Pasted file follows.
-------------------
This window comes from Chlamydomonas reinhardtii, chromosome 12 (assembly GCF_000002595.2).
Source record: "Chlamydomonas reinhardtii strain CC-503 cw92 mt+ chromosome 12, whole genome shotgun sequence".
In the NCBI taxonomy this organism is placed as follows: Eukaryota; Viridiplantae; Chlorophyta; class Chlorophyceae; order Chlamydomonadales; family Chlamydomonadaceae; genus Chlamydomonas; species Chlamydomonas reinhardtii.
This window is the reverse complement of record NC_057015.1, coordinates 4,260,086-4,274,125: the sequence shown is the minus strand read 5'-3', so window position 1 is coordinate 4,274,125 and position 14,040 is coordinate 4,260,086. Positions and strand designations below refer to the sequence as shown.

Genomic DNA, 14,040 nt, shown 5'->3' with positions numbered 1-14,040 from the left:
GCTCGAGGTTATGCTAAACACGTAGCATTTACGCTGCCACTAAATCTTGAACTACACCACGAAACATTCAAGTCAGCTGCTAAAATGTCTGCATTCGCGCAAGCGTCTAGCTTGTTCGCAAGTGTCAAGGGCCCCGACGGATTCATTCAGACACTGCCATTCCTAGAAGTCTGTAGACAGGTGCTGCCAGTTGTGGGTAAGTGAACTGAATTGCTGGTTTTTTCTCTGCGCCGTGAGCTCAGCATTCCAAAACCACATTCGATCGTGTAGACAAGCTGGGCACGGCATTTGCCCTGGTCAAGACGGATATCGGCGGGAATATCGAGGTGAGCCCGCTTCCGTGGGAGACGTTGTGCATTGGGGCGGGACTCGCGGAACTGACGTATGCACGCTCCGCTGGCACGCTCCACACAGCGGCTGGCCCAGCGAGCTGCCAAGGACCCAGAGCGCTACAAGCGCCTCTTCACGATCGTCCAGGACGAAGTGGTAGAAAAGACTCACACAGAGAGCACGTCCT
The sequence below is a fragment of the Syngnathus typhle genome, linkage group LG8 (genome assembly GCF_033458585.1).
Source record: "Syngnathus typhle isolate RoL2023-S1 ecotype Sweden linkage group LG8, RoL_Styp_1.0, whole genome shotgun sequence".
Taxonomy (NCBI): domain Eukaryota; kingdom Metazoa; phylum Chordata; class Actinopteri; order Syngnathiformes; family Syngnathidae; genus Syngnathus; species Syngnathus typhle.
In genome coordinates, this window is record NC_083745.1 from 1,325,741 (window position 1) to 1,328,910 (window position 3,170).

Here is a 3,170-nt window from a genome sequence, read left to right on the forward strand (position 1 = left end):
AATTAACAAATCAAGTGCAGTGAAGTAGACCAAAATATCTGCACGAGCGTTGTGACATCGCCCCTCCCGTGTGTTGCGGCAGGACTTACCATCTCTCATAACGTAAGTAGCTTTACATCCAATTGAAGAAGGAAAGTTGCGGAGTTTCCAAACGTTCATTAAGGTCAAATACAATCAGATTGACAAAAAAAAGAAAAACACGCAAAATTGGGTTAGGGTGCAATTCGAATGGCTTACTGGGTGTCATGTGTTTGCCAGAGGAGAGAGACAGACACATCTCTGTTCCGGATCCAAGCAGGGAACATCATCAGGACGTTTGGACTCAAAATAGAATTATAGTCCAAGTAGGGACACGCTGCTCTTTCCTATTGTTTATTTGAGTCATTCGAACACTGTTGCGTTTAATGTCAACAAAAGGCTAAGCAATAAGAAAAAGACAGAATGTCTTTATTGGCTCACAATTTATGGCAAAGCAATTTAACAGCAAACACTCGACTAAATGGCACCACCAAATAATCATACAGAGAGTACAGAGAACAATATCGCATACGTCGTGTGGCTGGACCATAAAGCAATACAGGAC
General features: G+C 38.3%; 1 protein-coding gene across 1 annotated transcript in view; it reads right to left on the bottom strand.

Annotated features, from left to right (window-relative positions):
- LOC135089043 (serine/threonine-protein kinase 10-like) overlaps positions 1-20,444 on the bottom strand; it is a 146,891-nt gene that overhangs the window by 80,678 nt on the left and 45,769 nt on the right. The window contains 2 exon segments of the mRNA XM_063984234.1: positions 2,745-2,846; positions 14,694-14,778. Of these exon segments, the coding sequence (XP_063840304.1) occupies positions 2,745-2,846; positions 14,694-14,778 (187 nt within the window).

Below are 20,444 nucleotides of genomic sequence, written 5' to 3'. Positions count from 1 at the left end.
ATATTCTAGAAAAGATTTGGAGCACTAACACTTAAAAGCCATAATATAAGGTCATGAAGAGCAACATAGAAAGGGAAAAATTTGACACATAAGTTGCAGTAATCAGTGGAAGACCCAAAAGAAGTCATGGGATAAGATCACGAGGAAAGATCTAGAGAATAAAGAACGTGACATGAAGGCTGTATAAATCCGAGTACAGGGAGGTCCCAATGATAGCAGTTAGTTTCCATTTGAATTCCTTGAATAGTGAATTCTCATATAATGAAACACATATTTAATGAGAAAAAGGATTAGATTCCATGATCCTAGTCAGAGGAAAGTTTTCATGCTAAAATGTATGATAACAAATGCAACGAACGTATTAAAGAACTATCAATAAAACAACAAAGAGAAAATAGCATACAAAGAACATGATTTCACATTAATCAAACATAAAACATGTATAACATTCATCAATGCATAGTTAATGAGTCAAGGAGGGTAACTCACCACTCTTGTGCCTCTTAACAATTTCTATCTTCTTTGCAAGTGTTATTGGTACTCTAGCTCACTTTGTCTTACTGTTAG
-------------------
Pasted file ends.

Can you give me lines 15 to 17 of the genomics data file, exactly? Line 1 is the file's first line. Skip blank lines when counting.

- LOC135089043 (serine/threonine-protein kinase 10-like) overlaps positions 1-20,444 on the bottom strand; it is a 146,891-nt gene that overhangs the window by 80,678 nt on the left and 45,769 nt on the right. The window contains 2 exon segments of the mRNA XM_063984234.1: positions 2,745-2,846; positions 14,694-14,778. Of these exon segments, the coding sequence (XP_063840304.1) occupies positions 2,745-2,846; positions 14,694-14,778 (187 nt within the window).

Below are 20,444 nucleotides of genomic sequence, written 5' to 3'. Positions count from 1 at the left end.
ATATTCTAGAAAAGATTTGGAGCACTAACACTTAAAAGCCATAATATAAGGTCATGAAGAGCAACATAGAAAGGGAAAAATTTGACACATAAGTTGCAGTAATCAGTGGAAGACCCAAAAGAAGTCATGGGATAAGATCACGAGGAAAGATCTAGAGAATAAAGAACGTGACATGAAGGCTGTATAAATCCGAGTACAGGGAGGTCCCAATGATAGCAGTTAGTTTCCATTTGAATTCCTTGAATAGTGAATTCTCATATAATGAAACACATATTTAATGAGAAAAAGGATTAGATTCCATGATCCTAGTCAGAGGAAAGTTTTCATGCTAAAATGTATGATAACAAATGCAACGAACGTATTAAAGAACTATCAATAAAACAACAAAGAGAAAATAGCATACAAAGAACATGATTTCACATTAATCAAACATAAAACATGTATAACATTCATCAATGCATAGTTAATGAGTCAAGGAGGGTAACTCACCACTCTTGTGCCTCTTAACAATTTCTATCTTCTTTGCAAGTGTTATTGGTACTCTAGCTCACTTTGTCTTACTGTTAG